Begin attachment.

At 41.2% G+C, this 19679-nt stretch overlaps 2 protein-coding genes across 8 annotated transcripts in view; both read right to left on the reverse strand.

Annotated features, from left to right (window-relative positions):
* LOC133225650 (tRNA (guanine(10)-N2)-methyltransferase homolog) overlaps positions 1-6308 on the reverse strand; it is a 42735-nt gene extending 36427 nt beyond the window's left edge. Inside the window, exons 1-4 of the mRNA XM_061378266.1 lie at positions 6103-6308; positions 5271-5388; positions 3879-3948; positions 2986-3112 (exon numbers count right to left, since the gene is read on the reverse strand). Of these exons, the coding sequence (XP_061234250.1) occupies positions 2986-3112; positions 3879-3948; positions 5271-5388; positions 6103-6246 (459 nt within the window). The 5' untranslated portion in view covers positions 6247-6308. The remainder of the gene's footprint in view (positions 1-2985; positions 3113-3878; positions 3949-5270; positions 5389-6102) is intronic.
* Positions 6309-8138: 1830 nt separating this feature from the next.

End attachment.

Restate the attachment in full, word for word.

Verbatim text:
At 41.2% G+C, this 19679-nt stretch overlaps 2 protein-coding genes across 8 annotated transcripts in view; both read right to left on the reverse strand.

Annotated features, from left to right (window-relative positions):
* LOC133225650 (tRNA (guanine(10)-N2)-methyltransferase homolog) overlaps positions 1-6308 on the reverse strand; it is a 42735-nt gene extending 36427 nt beyond the window's left edge. Inside the window, exons 1-4 of the mRNA XM_061378266.1 lie at positions 6103-6308; positions 5271-5388; positions 3879-3948; positions 2986-3112 (exon numbers count right to left, since the gene is read on the reverse strand). Of these exons, the coding sequence (XP_061234250.1) occupies positions 2986-3112; positions 3879-3948; positions 5271-5388; positions 6103-6246 (459 nt within the window). The 5' untranslated portion in view covers positions 6247-6308. The remainder of the gene's footprint in view (positions 1-2985; positions 3113-3878; positions 3949-5270; positions 5389-6102) is intronic.
* Positions 6309-8138: 1830 nt separating this feature from the next.